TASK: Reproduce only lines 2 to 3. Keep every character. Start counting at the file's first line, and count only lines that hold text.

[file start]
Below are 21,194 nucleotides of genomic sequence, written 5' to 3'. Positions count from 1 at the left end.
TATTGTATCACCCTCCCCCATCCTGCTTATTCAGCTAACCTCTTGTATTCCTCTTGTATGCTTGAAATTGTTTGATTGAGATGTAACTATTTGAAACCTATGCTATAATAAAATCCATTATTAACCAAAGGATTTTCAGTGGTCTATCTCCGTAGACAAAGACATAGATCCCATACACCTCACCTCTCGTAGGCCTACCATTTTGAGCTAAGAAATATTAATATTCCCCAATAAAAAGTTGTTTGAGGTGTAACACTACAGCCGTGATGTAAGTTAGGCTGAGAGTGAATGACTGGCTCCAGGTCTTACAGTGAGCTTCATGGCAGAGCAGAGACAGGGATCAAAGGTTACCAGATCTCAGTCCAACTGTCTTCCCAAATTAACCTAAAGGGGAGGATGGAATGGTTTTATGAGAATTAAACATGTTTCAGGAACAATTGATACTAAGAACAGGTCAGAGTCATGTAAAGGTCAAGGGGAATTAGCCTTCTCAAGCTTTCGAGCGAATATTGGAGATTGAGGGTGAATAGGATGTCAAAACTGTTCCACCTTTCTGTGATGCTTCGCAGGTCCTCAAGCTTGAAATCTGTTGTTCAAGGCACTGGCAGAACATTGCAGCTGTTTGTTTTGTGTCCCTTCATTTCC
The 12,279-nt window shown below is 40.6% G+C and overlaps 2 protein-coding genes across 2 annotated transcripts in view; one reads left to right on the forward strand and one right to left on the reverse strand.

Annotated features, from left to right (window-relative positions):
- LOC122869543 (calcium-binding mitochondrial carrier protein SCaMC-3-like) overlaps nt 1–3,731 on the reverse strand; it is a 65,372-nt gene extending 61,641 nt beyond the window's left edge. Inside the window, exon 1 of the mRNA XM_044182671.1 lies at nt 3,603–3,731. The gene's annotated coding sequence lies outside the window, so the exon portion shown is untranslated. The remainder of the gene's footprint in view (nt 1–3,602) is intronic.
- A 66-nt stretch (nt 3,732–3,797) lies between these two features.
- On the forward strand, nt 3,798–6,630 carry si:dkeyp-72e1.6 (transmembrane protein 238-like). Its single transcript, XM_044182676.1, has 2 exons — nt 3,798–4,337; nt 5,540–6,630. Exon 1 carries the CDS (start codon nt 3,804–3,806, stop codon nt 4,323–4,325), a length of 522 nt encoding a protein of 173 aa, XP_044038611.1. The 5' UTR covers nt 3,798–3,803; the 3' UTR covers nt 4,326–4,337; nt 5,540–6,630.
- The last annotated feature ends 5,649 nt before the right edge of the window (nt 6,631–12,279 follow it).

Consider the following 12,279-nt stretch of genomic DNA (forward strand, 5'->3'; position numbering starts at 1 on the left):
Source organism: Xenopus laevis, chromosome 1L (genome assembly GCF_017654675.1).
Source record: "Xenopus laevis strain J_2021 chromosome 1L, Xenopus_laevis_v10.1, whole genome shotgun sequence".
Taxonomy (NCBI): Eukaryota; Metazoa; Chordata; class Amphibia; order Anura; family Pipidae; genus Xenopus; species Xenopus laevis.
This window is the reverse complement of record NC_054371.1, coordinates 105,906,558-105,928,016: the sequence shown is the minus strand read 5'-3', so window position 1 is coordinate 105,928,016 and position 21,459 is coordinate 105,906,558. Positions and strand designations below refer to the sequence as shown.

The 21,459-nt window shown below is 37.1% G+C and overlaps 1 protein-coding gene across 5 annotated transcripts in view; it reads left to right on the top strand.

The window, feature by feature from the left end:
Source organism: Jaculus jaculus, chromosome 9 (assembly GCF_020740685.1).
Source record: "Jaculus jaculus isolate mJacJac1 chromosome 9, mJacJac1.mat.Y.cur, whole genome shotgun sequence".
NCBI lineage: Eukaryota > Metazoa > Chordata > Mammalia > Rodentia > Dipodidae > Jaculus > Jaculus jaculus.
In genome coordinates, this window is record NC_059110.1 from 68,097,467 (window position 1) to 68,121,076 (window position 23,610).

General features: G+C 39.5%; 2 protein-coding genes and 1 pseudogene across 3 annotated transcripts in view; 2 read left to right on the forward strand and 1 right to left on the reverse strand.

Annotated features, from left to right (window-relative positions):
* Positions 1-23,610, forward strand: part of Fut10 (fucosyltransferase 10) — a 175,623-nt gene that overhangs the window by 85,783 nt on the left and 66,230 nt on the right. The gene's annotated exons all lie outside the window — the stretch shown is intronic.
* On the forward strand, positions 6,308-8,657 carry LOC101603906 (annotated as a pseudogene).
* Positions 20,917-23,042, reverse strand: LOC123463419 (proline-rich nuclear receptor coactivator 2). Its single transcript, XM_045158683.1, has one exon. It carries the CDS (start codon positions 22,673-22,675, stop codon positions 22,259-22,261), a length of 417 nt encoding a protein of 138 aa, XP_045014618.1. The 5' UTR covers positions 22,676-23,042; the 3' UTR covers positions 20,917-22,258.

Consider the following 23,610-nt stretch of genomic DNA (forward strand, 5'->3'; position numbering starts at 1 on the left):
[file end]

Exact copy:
TATTGTATCACCCTCCCCCATCCTGCTTATTCAGCTAACCTCTTGTATTCCTCTTGTATGCTTGAAATTGTTTGATTGAGATGTAACTATTTGAAACCTATGCTATAATAAAATCCATTATTAACCAAAGGATTTTCAGTGGTCTATCTCCGTAGACAAAGACATAGATCCCATACACCTCACCTCTCGTAGGCCTACCATTTTGAGCTAAGAAATATTAATATTCCCCAATAAAAAGTTGTTTGAGGTGTAACACTACAGCCGTGATGTAAGTTAGGCTGAGAGTGAATGACTGGCTCCAGGTCTTACAGTGAGCTTCATGGCAGAGCAGAGACAGGGATCAAAGGTTACCAGATCTCAGTCCAACTGTCTTCCCAAATTAACCTAAAGGGGAGGATGGAATGGTTTTATGAGAATTAAACATGTTTCAGGAACAATTGATACTAAGAACAGGTCAGAGTCATGTAAAGGTCAAGGGGAATTAGCCTTCTCAAGCTTTCGAGCGAATATTGGAGATTGAGGGTGAATAGGATGTCAAAACTGTTCCACCTTTCTGTGATGCTTCGCAGGTCCTCAAGCTTGAAATCTGTTGTTCAAGGCACTGGCAGAACATTGCAGCTGTTTGTTTTGTGTCCCTTCATTTCC
The 12,279-nt window shown below is 40.6% G+C and overlaps 2 protein-coding genes across 2 annotated transcripts in view; one reads left to right on the forward strand and one right to left on the reverse strand.